European Journal of Pediatrics

, Volume 163, Issue 8, pp 435–442

Periventricular leucomalacia: a review

Review

Abstract

Periventricular leucomalacia is a condition that causes lifelong disability and considerable economic burden. It occurs in premature infants of less than 32 weeks gestation due to their unique anatomical features. The white matter of these infants is poorly vascularised and contains oligodendrocyte progenitors (pre-oligodendrocytes), which are sensitive to the effects of ischaemia and infection. Only recently have newer imaging techniques identified both a diffuse and focal component of white matter damage. The most immature infants with diffuse injury develop white matter atrophy and ventriculomegaly; others with focal injury have cyst formation, resorption and gliosis. Since the original description by Virchow in 1867, much progress has been made in establishing the underlying cause of this condition. It is an ischaemia reperfusion injury of the white matter, free radicals being the final pathway to pre-oligodendrocyte destruction and impaired myelination. Contributory factors include hypotension, hypocarbia and infection. Conclusion:new imaging and EEG techniques are likely to improve our ability to predict disability in this vulnerable group of infants. Research is needed into blocking the pathway to pre-oligodendrocyte destruction and the safe use of free radical scavengers.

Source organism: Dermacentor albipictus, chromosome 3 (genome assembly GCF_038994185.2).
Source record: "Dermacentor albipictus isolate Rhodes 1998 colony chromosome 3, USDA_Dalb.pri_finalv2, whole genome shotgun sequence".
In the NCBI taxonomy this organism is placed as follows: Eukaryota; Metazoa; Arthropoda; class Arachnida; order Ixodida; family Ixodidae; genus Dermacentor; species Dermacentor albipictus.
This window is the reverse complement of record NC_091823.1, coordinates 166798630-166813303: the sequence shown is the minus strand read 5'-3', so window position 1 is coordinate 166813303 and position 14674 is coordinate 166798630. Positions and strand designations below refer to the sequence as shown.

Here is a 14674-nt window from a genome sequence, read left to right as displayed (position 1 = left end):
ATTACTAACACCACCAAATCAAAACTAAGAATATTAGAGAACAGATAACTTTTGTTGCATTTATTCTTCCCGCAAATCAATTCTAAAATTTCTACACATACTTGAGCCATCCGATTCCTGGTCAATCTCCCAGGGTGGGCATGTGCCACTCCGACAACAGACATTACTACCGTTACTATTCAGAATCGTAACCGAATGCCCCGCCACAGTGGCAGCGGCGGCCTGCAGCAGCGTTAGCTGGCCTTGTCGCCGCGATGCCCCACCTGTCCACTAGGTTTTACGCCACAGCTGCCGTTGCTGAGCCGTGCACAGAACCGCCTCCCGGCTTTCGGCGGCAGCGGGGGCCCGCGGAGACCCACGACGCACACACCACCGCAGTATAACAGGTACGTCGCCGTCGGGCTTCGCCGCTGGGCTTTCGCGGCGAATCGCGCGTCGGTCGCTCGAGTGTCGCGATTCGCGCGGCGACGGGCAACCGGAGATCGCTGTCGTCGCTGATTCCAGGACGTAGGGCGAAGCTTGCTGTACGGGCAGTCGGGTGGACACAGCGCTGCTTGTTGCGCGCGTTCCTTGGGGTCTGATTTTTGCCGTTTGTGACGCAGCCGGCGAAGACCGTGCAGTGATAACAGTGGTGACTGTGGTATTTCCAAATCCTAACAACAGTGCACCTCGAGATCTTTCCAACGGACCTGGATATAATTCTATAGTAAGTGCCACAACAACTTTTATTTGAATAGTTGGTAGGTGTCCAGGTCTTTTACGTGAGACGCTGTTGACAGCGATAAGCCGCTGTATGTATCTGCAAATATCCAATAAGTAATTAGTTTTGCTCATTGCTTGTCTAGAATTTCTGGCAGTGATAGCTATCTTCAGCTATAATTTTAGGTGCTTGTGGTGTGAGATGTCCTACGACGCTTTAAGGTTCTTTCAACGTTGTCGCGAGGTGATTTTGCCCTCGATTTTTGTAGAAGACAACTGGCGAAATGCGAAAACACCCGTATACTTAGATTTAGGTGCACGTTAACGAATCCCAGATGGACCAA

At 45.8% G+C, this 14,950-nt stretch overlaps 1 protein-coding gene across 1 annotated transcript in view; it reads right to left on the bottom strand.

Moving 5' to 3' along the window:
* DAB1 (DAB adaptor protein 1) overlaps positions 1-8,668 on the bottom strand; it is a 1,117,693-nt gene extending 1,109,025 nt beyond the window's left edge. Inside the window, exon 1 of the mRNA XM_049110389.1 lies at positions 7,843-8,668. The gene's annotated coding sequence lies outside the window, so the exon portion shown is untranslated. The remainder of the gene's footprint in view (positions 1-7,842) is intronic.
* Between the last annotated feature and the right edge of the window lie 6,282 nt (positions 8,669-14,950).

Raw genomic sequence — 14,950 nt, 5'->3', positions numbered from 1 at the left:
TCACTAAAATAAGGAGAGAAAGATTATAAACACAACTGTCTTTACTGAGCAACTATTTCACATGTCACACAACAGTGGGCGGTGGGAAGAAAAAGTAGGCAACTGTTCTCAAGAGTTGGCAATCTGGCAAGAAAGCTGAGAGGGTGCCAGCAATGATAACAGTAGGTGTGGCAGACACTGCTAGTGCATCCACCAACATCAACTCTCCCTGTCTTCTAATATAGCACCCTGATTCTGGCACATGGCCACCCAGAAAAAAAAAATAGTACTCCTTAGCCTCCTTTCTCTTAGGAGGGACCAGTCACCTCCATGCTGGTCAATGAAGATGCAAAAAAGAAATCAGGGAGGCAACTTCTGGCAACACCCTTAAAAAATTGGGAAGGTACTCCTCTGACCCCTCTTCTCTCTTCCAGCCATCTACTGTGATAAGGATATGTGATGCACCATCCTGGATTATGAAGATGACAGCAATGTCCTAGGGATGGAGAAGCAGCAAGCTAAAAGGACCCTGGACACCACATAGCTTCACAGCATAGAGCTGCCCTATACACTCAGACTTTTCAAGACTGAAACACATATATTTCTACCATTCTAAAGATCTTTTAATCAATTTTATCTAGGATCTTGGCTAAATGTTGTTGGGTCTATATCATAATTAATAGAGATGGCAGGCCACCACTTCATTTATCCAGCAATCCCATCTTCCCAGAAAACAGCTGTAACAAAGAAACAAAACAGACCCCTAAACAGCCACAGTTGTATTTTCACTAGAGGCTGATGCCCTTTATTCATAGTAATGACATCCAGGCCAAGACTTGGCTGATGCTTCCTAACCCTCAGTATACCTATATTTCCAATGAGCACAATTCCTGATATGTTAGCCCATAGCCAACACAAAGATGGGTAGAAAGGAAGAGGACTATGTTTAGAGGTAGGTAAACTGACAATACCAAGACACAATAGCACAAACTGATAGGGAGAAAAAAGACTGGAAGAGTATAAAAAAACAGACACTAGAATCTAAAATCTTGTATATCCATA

Keywords

Cerebral ischaemia Free radical injury Leucomalacia Prematurity White matter damage Cerebral palsy 

Abbreviations

DEHSI

diffuse excesssive high signal intensity

DTI

diffusion tensor imaging

DWI

diffusion weighted imaging

Copyright information

© Springer-Verlag 2004

Authors and Affiliations

  1. 1.The Royal Oldham HospitalOldham UK

Personalised recommendations